Education, student debt, and Election Day


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Because this past weekend was parents weekend, many students likely recalled moving to college for the first time and laboring to get mom and dad to just leave. From high school to college and now, at long last, some form of independence. If only mom and dad would get back in the car and drive away.

Yes, some parents just find it difficult to just say goodbye. But, as the New York Times Economix blog pointed out earlier this year, I imagine money has something to do with it. The average family pays for college primarily through parental income, savings, and loans taken out by one or both parents, according to a Sallie Mae and Gallup report. And students are graduating with increasing amounts of debt. The financial burden on both parents and students to pay for college is crushing.

The Project on Student Debt released a report last week that only reaffirms this long-standing trend. According to the report, 2009 college graduates carried an average of $24,000 in student debt. That’s a 6 percent increase from the previous year. Iowa graduates, on average, accumulated almost $29,000 in student debt, one of the highest levels in the country. An astonishing 74 percent of all Iowa graduates were in debt.

Many from the class of 2010 will find gainful employment, while others will struggle in their job searches. What you can be sure of is graduates will carry a level of debt that surpasses the debt burden of previous generations.

And with unemployment so persistently high, the debt level graduates are carrying should be a point of serious concern. The unemployment rate for graduates climbed from 5.8 percent in 2008 to 8.7 percent in 2009 — the highest annual rate on record for college graduates aged 20 to 24, according to the Project on Student Debt report.

This election, in many respects, has been about the economy and jobs. The economy is still anemic, and voters all across the country seem ready to give more power to a crop of candidates who don’t believe government should play a significant role in its recovery.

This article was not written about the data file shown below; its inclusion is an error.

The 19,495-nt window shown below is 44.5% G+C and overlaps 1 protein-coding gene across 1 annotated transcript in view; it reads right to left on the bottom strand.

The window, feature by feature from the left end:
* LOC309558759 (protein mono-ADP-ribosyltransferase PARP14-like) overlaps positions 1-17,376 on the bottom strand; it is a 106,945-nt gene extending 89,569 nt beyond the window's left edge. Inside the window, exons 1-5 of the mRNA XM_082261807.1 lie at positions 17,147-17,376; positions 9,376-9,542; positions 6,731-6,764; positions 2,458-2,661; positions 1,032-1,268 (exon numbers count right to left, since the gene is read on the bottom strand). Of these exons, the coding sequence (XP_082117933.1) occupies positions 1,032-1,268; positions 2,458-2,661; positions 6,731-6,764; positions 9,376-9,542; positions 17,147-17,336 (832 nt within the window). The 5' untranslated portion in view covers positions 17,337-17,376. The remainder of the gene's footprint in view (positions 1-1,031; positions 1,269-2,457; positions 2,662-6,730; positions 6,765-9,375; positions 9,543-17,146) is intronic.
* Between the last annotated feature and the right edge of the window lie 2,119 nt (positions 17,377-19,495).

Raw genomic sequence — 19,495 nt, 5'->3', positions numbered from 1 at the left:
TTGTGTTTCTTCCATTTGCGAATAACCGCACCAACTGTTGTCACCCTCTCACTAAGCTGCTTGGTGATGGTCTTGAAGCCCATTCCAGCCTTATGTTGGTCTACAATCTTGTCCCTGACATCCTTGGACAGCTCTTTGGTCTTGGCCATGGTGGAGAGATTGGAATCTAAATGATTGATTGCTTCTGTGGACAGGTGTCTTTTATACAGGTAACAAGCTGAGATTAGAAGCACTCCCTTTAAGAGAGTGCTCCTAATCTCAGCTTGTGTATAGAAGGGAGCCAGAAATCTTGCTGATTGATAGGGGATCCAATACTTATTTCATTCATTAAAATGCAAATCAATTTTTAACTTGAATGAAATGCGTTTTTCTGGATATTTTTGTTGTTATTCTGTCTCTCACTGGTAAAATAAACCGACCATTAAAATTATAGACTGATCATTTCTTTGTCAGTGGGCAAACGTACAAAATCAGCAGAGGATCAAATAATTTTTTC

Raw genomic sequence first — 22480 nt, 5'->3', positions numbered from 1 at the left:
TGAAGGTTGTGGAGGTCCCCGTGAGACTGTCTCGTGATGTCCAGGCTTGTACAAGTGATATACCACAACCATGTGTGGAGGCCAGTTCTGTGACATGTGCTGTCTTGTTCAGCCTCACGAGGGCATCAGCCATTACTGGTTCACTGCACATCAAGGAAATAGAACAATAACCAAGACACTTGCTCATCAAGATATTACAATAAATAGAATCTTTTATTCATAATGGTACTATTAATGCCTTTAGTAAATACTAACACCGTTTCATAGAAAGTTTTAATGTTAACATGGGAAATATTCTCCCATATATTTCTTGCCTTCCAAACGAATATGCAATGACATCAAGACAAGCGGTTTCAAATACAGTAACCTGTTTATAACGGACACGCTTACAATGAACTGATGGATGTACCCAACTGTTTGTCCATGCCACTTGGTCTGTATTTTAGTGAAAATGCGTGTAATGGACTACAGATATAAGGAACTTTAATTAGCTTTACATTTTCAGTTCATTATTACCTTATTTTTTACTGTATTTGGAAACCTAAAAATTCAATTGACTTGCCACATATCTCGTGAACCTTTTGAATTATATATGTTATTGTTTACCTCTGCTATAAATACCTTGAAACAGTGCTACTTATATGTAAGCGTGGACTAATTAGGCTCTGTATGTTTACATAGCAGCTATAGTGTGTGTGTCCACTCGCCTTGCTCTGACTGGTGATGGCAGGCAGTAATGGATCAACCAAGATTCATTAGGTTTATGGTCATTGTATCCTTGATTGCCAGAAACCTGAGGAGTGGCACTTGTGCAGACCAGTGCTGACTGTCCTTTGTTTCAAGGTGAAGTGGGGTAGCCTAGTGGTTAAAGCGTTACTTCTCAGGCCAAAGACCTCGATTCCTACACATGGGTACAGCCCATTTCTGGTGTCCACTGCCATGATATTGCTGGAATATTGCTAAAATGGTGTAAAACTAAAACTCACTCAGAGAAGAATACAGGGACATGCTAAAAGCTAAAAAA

Some candidates would like to see the complete abolishment of the federal Department of Education, the same agency that underwrites billions in student aid each year. College affordability and a specific discussion on job creation for graduates haven’t been high on the radar, unfortunately. But they need to be.

In Iowa, Republican gubernatorial candidate Terry Branstad has all but assumed Iowa voters will find Chet Culver so distasteful that they will hand him the keys to Terrace Hill. Like many Republican candidates across the country, he’s promised to cut the state budget without specifying what programs he intends to cut. If Branstad is at all sincere in his pledge to cut the state budget by 15 percent, he likely will have to cut education.

Funding for public universities, community colleges, and state aid to local schools make up more than 60 percent of Iowa’s budget, according to the nonpartisan Iowa Fiscal Partnership. The likely result of additional government cuts would be even more debt for students. That doesn’t seem like a reasonable way to go about reducing the budget.

Cuts to higher education leave many students and families scrambling to pick up an increasing tab. Furthermore, it is inconceivable that the state can maintain its quality of life without a strong higher-education system.

I just hope students and parents had time in the midst of the game and stocking up on groceries to discuss this as well.

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